Sourdough taste test: can supermarkets do artisan bread?

We’ve come a long way since Poilâne’s £10 loaf caused us to spit out our Mother’s Pride in 2002. But can the supermarkets really produce decent pain au levain?

The past, it is said, is another country. Nowhere is this more true than in Britain’s relationship with bread. In 2002, the launch of Parisian bakery Poilâne’s pain au levain in London was met with outrage and sniggering amusement. Priced at almost £10 a loaf, this sourdough, made with a starter that was then 70 years old, seemed utterly fantastical.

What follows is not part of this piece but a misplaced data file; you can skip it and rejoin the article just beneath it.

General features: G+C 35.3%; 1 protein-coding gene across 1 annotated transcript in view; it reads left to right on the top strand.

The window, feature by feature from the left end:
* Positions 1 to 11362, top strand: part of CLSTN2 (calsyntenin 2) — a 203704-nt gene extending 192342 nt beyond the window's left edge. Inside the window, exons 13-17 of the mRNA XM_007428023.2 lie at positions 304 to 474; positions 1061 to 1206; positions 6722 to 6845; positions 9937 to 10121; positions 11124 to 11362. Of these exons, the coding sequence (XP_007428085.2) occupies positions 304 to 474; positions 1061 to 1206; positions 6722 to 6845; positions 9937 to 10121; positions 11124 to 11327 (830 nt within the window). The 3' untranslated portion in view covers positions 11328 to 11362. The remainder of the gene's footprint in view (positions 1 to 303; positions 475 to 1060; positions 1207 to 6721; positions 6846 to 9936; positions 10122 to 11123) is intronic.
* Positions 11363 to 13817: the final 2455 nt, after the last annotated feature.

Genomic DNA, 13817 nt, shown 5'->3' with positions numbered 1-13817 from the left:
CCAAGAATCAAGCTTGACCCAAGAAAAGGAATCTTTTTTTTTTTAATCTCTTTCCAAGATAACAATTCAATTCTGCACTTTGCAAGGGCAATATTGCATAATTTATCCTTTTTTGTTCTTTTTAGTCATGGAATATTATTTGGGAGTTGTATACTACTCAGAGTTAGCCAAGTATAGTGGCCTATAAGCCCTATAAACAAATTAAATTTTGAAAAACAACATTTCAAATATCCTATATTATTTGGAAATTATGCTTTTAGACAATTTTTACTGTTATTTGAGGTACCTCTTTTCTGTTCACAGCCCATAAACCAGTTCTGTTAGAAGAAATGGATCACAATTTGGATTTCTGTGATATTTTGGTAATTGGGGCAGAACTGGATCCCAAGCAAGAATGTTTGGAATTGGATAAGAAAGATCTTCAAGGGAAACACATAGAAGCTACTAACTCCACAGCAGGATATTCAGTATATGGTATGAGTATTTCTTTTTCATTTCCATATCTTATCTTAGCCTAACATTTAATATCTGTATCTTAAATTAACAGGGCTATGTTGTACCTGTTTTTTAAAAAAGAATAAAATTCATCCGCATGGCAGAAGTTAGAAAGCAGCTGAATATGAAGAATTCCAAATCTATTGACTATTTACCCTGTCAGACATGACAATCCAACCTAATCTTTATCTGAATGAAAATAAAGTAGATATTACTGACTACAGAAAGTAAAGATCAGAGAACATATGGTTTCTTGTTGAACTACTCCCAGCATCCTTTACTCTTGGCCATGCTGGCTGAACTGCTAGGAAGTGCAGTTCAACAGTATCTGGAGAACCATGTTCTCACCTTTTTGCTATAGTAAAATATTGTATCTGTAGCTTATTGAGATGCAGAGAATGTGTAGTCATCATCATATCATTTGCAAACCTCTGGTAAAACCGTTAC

But no one is laughing now. Sales of white, sliced factory bread are reported to be in steep decline, and you can buy a sourdough loaf in Asda for £1.40. If we are not quite a nation of sourdough addicts – it remains, for most, a posh weekend treat – we have definitely embraced the idea of slow-proved, natural loaves fermented with live starters that teem with billions of wild yeasts and lactobacilli bacteria. Visit benchmark bakeries such as St John in London, Hart’s in Bristol or Price’s in Ludlow, Shropshire, and you will encounter revelatory sourdoughs with chewy crusts, airy, elastic interiors and profound, complex flavours – breads that would score eight or nine out of 10 in this test. Bakers skilfully manipulate the precise sourness in their breads, but many of us now crave the distinctive lactic tang of San Francisco-style sourdoughs.

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